Thyristor Semiconductor Products Page 79 Thyristor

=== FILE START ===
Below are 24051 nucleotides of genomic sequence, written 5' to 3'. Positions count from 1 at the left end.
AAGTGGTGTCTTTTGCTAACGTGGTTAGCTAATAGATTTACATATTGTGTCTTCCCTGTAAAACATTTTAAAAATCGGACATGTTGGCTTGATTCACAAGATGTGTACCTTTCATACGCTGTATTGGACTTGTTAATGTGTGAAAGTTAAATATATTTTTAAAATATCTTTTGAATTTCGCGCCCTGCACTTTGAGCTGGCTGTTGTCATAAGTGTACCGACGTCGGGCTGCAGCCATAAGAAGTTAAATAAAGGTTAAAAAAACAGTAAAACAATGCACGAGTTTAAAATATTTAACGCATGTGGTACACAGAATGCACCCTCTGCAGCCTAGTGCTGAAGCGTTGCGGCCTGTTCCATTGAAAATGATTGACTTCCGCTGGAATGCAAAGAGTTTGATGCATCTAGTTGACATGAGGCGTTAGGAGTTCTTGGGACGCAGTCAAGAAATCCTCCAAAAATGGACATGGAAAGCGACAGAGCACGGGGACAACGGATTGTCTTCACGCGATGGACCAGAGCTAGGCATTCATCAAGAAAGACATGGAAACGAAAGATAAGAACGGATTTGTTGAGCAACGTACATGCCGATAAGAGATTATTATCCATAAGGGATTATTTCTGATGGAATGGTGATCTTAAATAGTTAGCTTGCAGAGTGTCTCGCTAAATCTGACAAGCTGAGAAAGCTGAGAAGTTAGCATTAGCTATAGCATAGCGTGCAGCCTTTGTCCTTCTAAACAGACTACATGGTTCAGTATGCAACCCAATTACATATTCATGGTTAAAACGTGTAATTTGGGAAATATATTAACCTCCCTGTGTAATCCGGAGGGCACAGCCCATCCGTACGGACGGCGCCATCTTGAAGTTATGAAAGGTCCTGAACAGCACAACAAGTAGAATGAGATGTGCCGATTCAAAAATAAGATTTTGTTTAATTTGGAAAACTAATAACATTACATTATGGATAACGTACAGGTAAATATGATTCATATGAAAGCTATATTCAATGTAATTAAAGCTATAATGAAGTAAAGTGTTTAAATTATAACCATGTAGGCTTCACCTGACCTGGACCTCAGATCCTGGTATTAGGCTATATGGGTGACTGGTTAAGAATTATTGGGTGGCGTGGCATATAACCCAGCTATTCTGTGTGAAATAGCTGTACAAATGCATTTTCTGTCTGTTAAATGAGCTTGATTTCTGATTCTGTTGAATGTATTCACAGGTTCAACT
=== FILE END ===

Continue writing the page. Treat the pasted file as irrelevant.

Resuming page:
2014 Littelfuse, Inc. Specifications are subject to change without notice. Revised: 12/14/14 Teccor brand Thyristors AN1008 I TIME di/dt (di/dt) C E 10% 63% V (dv/dt) Voltage across Triac E SOURCE I Figure AN1008.12 Waveshapes of Commutating dv/dt and Associated Conditions t gt : Gate-controlled Turn-on Time -- SCR and Triac The t gt is the time interval between the application of a gate pulse and the on-state current reaching 90% of its steady-state value. (Figure AN1008.13) As would be expected, turn-on time is a function of gate drive. Shorter turn-on times occur for increased gate drives. This turn-on inductive loading would restrict the rate-of-rise of anode current. For this reason, this parameter does not indicate the time that must be allowed for the device to stay on if the gate signal is removed. (Refer to the description of "IL: was resistive and equal to the rated load current value, the device definitely would be operating at a current above the dynamic latching current in the turn-on time interval since current through the device is at 90% of its peak value during this interval. 90% 10% 50% 10% On-state Current Rise Time Gate Trigger Pulse Delay Time Turn-on Time Gate Pulse Width Off-state Voltage 10% Figure AN1008.13 Waveshapes for Turn-on Time and Associated Conditions t q : Circuit-commutated Turn-off Time -- SCR The circuit-commutated turn-off time of the device is the time during which the circuit provides reverse bias to the device (negative anode) to commutate it off. The turn-off time occurs between the time when the anode current goes negative and when the anode positive voltage may be reapplied. (Figure AN1008.14) Turn-off time is a function of many parameters and very dependent on temperature and gate bias during the turn-off interval. Turn-off time is lengthened for higher temperature so a high junction temperature is specified. The gate is open during the turn- off interval. Positive bias on the gate will lengthen the turn- off time; negative bias on the gate will shorten it. I TM 50% I TM 50% I RM i R Reverse Current I D Off-State Leakage V D Off-State Voltage di/dt dv/dt t rr t q t 1 V T Figure AN1008.14 Waveshapes of t q Rating Test and Associated Conditions R JC , R JA : Thermal Resistance (Junction-to-case, Junction-to-ambient) -- SCR and Triac The thermal-resistance characteristic defines the steady- state temperature difference between two points at a given rate of heat-energy transfer (dissipation) between the points. The thermal-resistance system is an analog to an electrical circuit where thermal resistance is equivalent to electrical resistance, temperature difference is equivalent to voltage difference, and rate of heat- energy transfer (dissipation) is equivalent to current. Dissipation is represented by a constant current generator since generated heat must flow (steady-state) no matter what the resistance in its path. Junction-to-case thermal resistance establishes the maximum case temperature at maximum rated steady-state current. The case temperature must be held to the maximum at maximum ambient temperature when the device is operating at rated current. Junction-to-ambient thermal resistance is established at a lower steady-state current, where the device is in free air with only the external heat sinking offered by the device package itself. For R JA, power dissipation is limited by what the device package can dissipate in free air without any additional heat sink: T J -T C R JC = P (AV) T J -T A R JA = P (AV) Explanation of Maximum Ratings and Characteristics for Thyristors (continued)

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